Mental Health Education on the Agenda for Wellington Youth

Mihika Hegde
Health Reporter
YMCA Youth Press Gallery 

Wellington Shire Council team members
Wellington Shire Council team members

Taking on the increasingly prevalent issue of mental illness, five members of Wellington Shire Council plan to change the way youth confront and deal with anxiety, depression, eating disorders, alcohol and drug dependancies, and psychotic illnesses.

Kaitlin Woolford, Elizabeth Webb, Tessa Coy, Christopher Valette, and Mary Choir Bior drafted a bill, titled ‘Free Mental Health First Aid Training in Secondary Schools’. 

The bill addresses the necessity for a greater awareness regarding psychological well being. Participant Christopher Valette said it served to ‘assist in the break down of stereotypes surrounding mental health  and reduce the reluctance of youth afflicted  with mental health issues to seek treatment’. 

Spurred by personal experience with council-run mental health training, Christopher learned how a working knowledge of causes, symptoms, and treatments of mental disorders could change dire statistics. 

One in four young people experiencing mental health problems receives professional help. The bill aims to make treatment services more accessible by empowering young people to understand and respond to warning signs.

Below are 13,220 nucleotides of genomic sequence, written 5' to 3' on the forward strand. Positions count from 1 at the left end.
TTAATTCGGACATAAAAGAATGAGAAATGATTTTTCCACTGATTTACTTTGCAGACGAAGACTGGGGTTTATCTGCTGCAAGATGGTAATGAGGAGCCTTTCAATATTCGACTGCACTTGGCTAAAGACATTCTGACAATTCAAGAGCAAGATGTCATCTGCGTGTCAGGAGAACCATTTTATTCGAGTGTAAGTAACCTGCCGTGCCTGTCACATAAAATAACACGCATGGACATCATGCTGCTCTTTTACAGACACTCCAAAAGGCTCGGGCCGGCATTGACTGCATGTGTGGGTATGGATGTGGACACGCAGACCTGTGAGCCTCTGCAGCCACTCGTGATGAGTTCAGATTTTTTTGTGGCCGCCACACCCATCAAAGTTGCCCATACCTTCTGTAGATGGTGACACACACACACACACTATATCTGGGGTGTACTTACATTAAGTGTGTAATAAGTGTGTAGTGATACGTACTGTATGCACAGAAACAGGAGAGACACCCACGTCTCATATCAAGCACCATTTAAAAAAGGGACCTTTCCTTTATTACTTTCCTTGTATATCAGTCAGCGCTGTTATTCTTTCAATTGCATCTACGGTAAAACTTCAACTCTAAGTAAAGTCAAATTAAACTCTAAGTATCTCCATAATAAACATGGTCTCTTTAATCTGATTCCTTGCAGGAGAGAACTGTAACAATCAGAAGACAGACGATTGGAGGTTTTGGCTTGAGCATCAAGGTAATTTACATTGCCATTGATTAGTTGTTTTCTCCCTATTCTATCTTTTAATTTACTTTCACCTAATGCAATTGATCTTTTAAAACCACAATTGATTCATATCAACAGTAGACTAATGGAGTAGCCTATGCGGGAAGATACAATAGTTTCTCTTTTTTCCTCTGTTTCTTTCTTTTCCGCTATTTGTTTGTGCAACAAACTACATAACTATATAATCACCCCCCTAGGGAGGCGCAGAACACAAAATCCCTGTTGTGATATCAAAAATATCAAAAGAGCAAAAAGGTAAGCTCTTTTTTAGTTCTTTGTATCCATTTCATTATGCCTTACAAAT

In a recent press release Beyondblue Chairman The Hon. Jeff Kennett AC said ‘embarrassment prevents too many young people from seeking support when they need it’.

The legislation aims to provide free mental health training to all secondary schools and for students between 16-18 years old. The program would run over a duration of four hours. 

The bill is tailored towards secondary students as the team believe it is a pivotal and crucial period of developing in the lives of young Australians. ‘We wanted to offer the program at no cost to the students, to provide access to young people of all socio-economic backgrounds’.

The bill is the first of its kind to provide extensive and targeted mental health training. If passed in chambers this July, the team hope it will help students to not only support themselves, but others too.